This article is based on a study in which I have been involved for the last four years, investigating the learning of final-year primary student teachers and their school-based teacher educators during the practicum. My investigation has confirmed findings from other research indicating that student teachers’ learning in the practicum is a complex process (Feiman-Nemser, 1985; Britzman, 1986; Goodman, 1986; Zeichner, 1986; Calderhead, 1991; Groundwater-Smith, 1993). Student teacher self-esteem was found to play a central role in the complexity of the learning process. Two particular findings in relation to student teacher self-esteem are discussed in this article. Firstly, student teacher self-esteem was not static. It fluctuated throughout the practicum, depending on the nature of each individual, his/her energy level, how well he/she was managing the professional demands of “being a student teacher” and the personal pressures on him/her (including his/her own expectations) and the amount of support he/she received. Secondly, student teacher self-esteem had an impact on many aspects of the practicum experience for the student teachers. It not only affected the student teachers’ teaching, but how they interpreted the practicum, their ability to cope, their ability to interact effectively with adults and children and finally, in what they learnt from the practicum.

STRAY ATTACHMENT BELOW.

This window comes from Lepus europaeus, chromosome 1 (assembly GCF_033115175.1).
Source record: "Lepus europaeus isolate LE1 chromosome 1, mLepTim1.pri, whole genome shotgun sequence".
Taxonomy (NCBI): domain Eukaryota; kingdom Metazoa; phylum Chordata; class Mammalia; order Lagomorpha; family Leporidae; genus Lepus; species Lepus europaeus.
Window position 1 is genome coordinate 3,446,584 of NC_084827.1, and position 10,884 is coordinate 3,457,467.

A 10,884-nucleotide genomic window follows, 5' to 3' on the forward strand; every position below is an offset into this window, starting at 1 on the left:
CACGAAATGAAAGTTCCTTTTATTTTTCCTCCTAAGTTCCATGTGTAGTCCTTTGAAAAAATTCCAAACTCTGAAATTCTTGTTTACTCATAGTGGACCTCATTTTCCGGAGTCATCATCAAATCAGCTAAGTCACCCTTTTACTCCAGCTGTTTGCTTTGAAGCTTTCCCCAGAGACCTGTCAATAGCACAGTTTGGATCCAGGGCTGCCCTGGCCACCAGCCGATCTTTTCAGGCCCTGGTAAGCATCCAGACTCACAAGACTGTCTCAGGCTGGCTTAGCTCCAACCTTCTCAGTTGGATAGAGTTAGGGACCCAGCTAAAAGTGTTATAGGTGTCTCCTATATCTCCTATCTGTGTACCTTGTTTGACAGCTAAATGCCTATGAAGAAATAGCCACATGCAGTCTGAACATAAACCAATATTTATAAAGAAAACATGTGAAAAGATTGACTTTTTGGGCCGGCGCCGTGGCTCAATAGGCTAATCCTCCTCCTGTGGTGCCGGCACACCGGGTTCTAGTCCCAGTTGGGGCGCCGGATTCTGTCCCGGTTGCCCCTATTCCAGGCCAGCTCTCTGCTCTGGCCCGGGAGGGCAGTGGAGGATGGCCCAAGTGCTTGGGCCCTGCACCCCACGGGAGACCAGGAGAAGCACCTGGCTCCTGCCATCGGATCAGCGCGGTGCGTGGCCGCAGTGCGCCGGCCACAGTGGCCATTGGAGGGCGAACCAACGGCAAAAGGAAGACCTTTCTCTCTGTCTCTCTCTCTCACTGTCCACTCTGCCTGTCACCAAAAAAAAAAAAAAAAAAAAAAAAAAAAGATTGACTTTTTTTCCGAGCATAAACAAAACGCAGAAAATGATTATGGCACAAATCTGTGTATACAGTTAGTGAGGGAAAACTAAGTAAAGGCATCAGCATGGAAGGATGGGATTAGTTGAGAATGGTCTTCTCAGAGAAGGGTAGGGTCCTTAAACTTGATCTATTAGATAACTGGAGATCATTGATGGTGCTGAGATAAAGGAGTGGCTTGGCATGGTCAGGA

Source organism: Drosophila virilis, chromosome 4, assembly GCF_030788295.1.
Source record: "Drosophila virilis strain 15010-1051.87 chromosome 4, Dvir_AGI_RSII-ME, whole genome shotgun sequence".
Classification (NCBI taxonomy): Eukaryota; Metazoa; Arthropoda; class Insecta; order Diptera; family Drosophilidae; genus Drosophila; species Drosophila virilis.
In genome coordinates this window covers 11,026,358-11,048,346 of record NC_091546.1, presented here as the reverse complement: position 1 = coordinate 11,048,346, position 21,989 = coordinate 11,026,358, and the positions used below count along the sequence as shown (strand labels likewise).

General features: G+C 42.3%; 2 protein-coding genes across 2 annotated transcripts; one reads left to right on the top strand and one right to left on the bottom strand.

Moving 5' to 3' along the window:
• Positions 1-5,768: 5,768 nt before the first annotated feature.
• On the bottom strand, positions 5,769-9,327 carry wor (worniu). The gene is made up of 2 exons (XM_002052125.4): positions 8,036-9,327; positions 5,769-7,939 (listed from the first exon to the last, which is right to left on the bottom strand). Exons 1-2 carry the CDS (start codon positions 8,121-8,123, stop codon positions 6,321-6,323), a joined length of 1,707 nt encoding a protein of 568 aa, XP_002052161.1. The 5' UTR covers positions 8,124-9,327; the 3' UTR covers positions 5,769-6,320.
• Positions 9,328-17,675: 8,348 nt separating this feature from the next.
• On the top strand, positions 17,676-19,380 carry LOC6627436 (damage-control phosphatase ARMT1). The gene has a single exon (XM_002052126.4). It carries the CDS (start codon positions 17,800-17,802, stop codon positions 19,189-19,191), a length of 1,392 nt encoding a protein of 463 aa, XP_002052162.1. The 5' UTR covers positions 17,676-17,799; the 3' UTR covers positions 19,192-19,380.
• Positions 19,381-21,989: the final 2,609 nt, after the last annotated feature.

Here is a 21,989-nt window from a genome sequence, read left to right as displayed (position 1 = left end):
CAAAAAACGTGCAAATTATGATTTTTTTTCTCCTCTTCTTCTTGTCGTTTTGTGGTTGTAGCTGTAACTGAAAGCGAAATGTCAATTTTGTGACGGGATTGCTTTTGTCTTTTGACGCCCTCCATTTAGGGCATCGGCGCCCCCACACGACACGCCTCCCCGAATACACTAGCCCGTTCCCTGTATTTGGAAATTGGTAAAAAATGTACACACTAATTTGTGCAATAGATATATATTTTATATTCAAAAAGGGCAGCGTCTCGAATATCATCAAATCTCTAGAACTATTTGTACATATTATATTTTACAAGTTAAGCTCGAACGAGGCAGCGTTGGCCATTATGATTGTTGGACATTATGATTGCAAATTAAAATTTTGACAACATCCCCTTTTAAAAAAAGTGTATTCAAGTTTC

Student teacher self-esteem in the practicum.
Australian Journal of Teacher Education, 21(2).